Power Consumption and Closing Thoughts
While power consumption obviously increases quite a bit with our CrossFireX configuration, going from a peak consumption of 311 watts to 444 watts and then to 577 watts, it scales perfectly as we add in each card – the dual card configuration uses 133 watts more than the single card configuration and the CrossFireX combo uses 133 watts more than the dual card option. What is more impressive to me here is the idle power consumption: three Radeon HD 5870s are actually using less power at the Windows desktop than a single GeForce GTX 295 card!
We were hoping to see never before witnessed performance numbers out of a gaming PC using a set of three Radeon HD 5870 graphics cards and I think I met that goal! Some of the newest titles in the world of PC gaming crumbled to the will of this CrossFireX gaming configuration including seeing games like Batman: Arkham Asylum run at 165 FPS, Far Cry 2 at 155 FPS and HAWX at 178 FPS all while running top IQ settings and 4xAA on a 2560×1600 screen! To say I was impressed would be putting it mildly…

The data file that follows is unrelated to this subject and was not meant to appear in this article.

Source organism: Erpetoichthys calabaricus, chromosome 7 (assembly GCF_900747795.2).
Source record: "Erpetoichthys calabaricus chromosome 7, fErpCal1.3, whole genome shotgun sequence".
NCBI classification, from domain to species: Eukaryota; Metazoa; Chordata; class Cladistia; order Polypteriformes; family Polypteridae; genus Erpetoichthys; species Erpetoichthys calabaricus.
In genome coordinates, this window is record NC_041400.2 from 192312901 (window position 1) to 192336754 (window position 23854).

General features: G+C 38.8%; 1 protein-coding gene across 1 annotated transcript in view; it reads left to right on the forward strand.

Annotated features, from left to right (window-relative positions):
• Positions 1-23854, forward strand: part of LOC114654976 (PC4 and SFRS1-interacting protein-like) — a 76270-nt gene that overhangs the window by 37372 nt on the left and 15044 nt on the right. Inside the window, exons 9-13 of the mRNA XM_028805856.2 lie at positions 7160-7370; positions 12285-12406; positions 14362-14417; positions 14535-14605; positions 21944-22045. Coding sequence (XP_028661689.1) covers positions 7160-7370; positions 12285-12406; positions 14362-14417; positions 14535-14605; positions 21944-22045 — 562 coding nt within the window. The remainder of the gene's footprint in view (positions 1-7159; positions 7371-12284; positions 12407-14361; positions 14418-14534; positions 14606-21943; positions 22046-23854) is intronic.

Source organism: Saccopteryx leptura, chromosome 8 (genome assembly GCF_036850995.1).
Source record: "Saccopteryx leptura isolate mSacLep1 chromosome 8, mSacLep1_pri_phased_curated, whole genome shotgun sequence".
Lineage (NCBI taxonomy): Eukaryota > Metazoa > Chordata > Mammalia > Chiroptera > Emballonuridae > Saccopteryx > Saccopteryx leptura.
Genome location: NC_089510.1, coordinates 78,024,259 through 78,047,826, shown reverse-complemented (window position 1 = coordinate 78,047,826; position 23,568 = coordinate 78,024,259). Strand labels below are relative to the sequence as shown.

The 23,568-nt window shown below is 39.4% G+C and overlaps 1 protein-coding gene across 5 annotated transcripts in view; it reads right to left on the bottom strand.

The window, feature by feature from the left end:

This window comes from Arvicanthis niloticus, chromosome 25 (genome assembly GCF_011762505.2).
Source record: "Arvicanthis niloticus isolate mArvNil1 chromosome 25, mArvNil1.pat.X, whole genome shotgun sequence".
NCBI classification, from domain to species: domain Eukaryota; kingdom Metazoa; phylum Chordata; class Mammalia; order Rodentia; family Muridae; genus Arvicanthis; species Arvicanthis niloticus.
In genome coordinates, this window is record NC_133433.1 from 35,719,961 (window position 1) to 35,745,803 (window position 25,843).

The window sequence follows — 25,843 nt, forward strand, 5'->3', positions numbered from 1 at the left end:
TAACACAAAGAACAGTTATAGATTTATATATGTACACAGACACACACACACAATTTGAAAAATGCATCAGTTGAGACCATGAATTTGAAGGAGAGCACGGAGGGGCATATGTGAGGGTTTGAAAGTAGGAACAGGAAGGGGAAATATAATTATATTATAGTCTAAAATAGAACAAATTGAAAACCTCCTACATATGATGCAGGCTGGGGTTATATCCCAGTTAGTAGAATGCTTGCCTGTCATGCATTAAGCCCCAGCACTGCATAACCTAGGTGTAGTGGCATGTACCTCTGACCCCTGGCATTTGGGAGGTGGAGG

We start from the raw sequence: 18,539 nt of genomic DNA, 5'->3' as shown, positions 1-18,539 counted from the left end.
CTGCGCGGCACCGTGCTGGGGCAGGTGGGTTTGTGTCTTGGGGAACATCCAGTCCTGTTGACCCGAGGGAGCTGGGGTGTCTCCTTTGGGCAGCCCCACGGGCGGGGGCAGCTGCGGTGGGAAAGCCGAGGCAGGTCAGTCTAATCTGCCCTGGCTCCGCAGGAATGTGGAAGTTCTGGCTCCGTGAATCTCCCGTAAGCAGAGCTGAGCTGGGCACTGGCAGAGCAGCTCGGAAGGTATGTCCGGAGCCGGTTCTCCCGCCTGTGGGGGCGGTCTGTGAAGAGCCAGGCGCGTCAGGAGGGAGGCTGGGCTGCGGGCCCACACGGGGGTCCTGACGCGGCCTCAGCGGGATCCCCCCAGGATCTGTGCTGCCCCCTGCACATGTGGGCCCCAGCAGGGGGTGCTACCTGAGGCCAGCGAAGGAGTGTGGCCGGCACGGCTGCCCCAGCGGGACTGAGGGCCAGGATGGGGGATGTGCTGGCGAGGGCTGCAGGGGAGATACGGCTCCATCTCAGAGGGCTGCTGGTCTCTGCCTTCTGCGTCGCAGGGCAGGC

Getting past the pure joy of seeing these games run this fast, we need to decide how valuable all of this scaling is to gamers in terms of cost, etc. In all of my testing (with one exception) the benefits of moving from single Radeon HD 5870 to a pair of cards in CrossFire outweighed the move from two cards to three in terms of price/performance results. In other words, the value of the second card was higher than the third in terms of increasing the performance of the gaming system as a whole. Take HAWX as an example: at 2560×1600 the 1->2 card scaling was over 70% while the 2->3 card scaling was about 53%. While that is still a nice bump in performance (in many cases seeing 50% scaling on any multi-GPU configuration would be good news) obviously the third card follows the laws of diminishing returns.
This should go without saying, but I think I’ll put it in here just to be clear: you should only even be thinking about running a third Radeon HD 5870 card if you have (or are going to buy) a 2560×1600 30-in panel for your gaming PC. Resolutions lower than that just don’t NEED the power that this configuration can provide and in my view you will only be throwing away your money.